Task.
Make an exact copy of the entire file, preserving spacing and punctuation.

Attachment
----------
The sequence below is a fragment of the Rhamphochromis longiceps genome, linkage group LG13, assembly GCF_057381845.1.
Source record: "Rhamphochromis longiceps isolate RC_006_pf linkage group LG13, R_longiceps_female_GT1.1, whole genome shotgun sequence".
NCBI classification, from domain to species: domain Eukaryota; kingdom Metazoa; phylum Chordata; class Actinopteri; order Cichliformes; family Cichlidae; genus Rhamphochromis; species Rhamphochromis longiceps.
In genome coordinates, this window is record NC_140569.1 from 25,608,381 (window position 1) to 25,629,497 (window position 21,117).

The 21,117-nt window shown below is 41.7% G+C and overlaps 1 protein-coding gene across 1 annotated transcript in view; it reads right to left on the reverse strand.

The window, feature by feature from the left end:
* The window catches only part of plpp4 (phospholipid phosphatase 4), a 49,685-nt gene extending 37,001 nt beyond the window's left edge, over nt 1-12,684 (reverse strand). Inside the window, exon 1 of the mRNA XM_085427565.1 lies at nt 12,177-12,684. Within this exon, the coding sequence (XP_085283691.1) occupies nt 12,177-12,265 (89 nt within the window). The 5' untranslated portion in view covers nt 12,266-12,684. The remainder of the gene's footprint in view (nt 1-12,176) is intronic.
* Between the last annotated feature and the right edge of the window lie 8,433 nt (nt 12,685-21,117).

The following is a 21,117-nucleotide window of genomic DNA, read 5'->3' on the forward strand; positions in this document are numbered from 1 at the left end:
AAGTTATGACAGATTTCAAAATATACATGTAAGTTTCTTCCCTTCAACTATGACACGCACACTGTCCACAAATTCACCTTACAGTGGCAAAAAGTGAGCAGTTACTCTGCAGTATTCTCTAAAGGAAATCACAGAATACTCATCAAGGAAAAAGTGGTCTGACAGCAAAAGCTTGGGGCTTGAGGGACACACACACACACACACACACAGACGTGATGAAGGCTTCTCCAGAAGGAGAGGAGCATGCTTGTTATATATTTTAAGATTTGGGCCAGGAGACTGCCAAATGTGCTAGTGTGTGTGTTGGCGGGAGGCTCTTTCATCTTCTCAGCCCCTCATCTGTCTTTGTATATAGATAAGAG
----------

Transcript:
The sequence below is a fragment of the Rhamphochromis longiceps genome, linkage group LG13, assembly GCF_057381845.1.
Source record: "Rhamphochromis longiceps isolate RC_006_pf linkage group LG13, R_longiceps_female_GT1.1, whole genome shotgun sequence".
NCBI classification, from domain to species: domain Eukaryota; kingdom Metazoa; phylum Chordata; class Actinopteri; order Cichliformes; family Cichlidae; genus Rhamphochromis; species Rhamphochromis longiceps.
In genome coordinates, this window is record NC_140569.1 from 25,608,381 (window position 1) to 25,629,497 (window position 21,117).

The 21,117-nt window shown below is 41.7% G+C and overlaps 1 protein-coding gene across 1 annotated transcript in view; it reads right to left on the reverse strand.

The window, feature by feature from the left end:
* The window catches only part of plpp4 (phospholipid phosphatase 4), a 49,685-nt gene extending 37,001 nt beyond the window's left edge, over nt 1-12,684 (reverse strand). Inside the window, exon 1 of the mRNA XM_085427565.1 lies at nt 12,177-12,684. Within this exon, the coding sequence (XP_085283691.1) occupies nt 12,177-12,265 (89 nt within the window). The 5' untranslated portion in view covers nt 12,266-12,684. The remainder of the gene's footprint in view (nt 1-12,176) is intronic.
* Between the last annotated feature and the right edge of the window lie 8,433 nt (nt 12,685-21,117).

The following is a 21,117-nucleotide window of genomic DNA, read 5'->3' on the forward strand; positions in this document are numbered from 1 at the left end:
AAGTTATGACAGATTTCAAAATATACATGTAAGTTTCTTCCCTTCAACTATGACACGCACACTGTCCACAAATTCACCTTACAGTGGCAAAAAGTGAGCAGTTACTCTGCAGTATTCTCTAAAGGAAATCACAGAATACTCATCAAGGAAAAAGTGGTCTGACAGCAAAAGCTTGGGGCTTGAGGGACACACACACACACACACACACAGACGTGATGAAGGCTTCTCCAGAAGGAGAGGAGCATGCTTGTTATATATTTTAAGATTTGGGCCAGGAGACTGCCAAATGTGCTAGTGTGTGTGTTGGCGGGAGGCTCTTTCATCTTCTCAGCCCCTCATCTGTCTTTGTATATAGATAAGAG